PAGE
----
My buddy Chris Johnson and I have been talking for several years about meeting up for a back country climbing trip in Wind River Range. The Winds are a popular hiking, fishing, backpacking and thankfully climbing destination. Cirque of the Towers is the main climbing attraction, rightfully so. The Cirque, as it is referred to, is a massive ridge of perfect alpine granite encompassing several alpine lakes, meadows, and more boulders than you can imagine.
After making the long drive across the plains I arrived at the trail head campground. Chris had just got there 30 minutes earlier and his truck had already purged all of the clutter and gear from the back onto the ground. We ate, drank, talked trash and tried to organize for the next day.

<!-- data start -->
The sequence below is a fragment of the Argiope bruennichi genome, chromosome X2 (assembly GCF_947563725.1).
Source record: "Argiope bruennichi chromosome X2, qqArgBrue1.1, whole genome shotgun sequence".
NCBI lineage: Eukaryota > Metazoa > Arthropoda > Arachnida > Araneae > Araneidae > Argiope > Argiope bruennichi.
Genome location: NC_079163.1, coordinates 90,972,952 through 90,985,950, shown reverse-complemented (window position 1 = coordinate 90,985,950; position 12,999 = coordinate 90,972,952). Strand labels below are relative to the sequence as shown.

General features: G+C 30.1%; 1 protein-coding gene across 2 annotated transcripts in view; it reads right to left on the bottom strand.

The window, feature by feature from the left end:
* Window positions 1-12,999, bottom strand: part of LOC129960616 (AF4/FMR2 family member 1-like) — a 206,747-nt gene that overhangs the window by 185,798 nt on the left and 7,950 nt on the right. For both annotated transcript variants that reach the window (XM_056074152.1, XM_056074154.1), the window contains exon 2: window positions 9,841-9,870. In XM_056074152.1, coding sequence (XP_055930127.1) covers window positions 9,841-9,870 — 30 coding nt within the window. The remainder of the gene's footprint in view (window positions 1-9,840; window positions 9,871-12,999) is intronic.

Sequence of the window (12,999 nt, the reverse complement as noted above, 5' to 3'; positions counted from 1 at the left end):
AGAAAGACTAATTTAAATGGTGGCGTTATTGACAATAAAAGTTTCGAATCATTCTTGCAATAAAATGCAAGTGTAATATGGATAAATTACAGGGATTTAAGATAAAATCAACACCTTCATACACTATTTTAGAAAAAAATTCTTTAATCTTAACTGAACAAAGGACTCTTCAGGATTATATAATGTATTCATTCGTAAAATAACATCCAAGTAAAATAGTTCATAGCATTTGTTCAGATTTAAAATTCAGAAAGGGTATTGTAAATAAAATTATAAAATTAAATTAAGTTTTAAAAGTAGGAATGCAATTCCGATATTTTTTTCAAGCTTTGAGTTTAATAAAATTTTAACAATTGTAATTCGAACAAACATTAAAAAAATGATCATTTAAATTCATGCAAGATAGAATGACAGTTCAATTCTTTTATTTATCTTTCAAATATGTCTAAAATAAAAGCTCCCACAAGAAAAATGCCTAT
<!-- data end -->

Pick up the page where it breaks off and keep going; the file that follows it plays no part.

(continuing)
After a good nights sleep we began the horrible process of finding out how much our backpacks were actually going to weigh. Climbing gear, backpacking gear, and 6 days worth of food quickly added up to around 75 lbs. We should have brought a scale for justification. Regardless they were large, heavy and very uncomfortable. Luckily the first 5.5 miles to Big Sandy Lake has very little elevation gain and we were able to bang it out in less than 2 hours. We rested soaked our feet then began the rough and tumble trail to the Cirque. 3 hours later with aching hips we crested Jackass Pass to see the Cirque in all of it's beauty.